Case Report

Round Pneumonia Management in COVID-19 Patient


  • Gülşah YILDIRIM
  • Hakkı Muammer KARAKAŞ

Received Date: 15.05.2021 Accepted Date: 14.06.2021 Nam Kem Med J 2022;10(1):115-117

Round pneumonia is an infrequent entity in the adult population. Its clinical presentation and radiological features resemble to malignant tumoral lesions very much; therefore, it is often misdiagnosed as being malignant in nature. In patients with solitary pulmonary nodules, especially when clinical findings of pneumonia are present, plain radiography or computed tomography of the chest should be repeated after the treatment and follow-up time should be extended. Although radiological findings of Coronavirus disease-2019 (COVID-19) pneumonia have been described, it should be kept in mind that other respiratory tract infections may be observed in these patients as a co-infection to COVID-19.

Keywords: Pneumonia, viral pneumonia, COVID-19, neoplasms, computed tomography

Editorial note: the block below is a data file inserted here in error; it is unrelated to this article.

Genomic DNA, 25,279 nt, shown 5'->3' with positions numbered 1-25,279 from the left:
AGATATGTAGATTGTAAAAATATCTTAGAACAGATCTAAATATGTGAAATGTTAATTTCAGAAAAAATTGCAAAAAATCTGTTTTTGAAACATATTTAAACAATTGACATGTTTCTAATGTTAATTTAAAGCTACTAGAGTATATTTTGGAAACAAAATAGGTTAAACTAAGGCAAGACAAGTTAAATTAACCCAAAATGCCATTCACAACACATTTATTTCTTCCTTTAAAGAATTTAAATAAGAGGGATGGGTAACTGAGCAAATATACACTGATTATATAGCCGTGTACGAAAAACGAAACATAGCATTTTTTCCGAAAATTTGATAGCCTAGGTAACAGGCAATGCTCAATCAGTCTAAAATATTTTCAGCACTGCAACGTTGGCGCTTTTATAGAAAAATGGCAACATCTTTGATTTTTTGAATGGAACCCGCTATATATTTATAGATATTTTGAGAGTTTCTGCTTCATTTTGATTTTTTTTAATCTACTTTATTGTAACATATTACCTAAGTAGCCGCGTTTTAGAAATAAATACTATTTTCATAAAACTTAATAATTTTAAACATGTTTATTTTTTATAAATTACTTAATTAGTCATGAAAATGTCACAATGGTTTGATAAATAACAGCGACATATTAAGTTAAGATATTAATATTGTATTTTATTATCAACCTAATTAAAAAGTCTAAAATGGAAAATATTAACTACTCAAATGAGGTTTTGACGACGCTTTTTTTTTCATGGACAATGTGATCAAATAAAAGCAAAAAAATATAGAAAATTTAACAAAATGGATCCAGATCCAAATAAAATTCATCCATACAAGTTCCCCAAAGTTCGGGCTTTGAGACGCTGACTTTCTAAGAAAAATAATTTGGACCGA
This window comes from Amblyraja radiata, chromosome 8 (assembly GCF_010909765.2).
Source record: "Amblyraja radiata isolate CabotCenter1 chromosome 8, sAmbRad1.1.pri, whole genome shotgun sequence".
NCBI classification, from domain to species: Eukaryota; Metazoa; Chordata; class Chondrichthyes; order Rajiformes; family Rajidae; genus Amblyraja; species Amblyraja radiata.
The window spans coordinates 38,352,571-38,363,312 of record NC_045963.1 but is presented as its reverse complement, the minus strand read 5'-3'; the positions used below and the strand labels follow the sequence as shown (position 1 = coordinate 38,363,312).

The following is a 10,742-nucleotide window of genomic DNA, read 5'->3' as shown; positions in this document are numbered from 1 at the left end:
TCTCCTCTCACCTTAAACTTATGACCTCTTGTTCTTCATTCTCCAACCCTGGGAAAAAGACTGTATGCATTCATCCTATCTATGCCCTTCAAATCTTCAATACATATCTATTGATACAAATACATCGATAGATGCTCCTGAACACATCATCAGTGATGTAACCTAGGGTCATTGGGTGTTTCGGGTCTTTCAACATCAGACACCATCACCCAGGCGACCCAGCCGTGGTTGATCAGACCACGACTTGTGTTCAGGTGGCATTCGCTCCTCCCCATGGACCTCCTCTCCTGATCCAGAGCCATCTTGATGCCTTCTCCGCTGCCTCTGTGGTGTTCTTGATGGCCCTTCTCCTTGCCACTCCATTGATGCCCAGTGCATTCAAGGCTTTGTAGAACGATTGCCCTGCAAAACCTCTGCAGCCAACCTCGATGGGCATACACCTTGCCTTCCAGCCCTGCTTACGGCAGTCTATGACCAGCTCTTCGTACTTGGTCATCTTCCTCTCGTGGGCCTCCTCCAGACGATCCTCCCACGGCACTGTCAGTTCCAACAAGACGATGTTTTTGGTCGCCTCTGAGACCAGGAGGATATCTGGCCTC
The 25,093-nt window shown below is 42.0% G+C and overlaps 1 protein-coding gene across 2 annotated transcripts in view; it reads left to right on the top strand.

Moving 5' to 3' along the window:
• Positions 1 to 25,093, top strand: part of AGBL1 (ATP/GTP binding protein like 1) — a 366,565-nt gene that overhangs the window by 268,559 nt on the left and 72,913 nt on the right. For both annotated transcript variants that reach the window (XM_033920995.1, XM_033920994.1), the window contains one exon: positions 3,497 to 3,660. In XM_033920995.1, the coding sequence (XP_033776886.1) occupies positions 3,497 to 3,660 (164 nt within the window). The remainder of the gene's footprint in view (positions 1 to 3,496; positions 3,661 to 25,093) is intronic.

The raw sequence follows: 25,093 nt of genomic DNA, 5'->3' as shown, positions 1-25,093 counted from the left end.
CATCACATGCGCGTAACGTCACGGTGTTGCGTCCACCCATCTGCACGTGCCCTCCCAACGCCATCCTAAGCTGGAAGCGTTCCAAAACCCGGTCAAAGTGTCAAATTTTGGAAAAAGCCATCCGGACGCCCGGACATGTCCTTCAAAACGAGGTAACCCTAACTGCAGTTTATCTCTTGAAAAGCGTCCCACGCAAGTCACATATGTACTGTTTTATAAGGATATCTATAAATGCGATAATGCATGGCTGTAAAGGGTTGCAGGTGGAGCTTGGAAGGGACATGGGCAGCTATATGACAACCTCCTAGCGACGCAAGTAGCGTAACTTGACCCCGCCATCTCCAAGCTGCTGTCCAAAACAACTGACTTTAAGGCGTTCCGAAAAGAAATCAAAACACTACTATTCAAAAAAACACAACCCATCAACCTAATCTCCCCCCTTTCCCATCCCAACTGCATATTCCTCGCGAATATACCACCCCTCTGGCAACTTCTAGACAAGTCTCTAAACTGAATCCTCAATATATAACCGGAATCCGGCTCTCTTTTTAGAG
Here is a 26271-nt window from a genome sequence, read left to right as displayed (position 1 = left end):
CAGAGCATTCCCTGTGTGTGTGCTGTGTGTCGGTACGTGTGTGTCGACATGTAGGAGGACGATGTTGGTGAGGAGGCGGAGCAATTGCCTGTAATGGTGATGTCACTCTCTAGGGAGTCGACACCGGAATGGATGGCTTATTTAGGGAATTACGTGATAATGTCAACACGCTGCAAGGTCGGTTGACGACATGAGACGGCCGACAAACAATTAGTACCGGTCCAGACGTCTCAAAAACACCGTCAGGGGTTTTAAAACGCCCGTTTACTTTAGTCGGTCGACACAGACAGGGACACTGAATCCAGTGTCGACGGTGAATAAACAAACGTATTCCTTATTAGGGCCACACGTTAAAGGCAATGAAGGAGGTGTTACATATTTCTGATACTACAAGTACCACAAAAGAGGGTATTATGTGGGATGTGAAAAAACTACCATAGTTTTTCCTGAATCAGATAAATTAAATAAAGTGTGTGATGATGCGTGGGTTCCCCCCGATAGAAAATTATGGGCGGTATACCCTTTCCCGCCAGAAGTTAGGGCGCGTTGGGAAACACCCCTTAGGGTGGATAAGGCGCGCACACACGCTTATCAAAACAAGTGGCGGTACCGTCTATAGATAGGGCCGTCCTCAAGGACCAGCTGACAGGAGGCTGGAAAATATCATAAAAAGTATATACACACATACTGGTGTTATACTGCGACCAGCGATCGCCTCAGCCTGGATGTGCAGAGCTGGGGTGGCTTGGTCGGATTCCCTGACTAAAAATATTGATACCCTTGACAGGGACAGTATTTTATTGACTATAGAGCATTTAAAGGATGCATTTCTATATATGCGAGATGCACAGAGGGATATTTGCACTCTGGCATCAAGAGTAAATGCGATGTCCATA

Round pneumonia is a subtype of pneumonia that is frequently observed in the pediatric age group and very rarely in adults1. The pathology is normally attributable to the presence of immature Kohn pores and canals of Lambert in children, causing inflammatory consolidation to be limited to a round morphology2. In adults, on the other hand, inflammatory processes normally spread laterally to cause what is known as lobar pneumonia. However, developmental arrest, or faulty development of Kohn pores and the canals of Lambert duct, may frequently limit the consolidation in adults as well2. In such cases, Streptococcus is the most common cause of etiology, although Coxiella burnetii and coronaviruses may also present as round pneumonia3. Lately, we have encountered such an appearance in a patient with computed tomography (CT) findings and reverse transcription-polymerase chain reaction (RT-PCR) evidence of Coronavirus disease-2019 (COVID-19). Although many studies have been conducted to describe the typical, indeterminate, and atypical CT features of the disease, as of yet, round pneumonia has not been reported as a primary or accompanying finding of the disease4.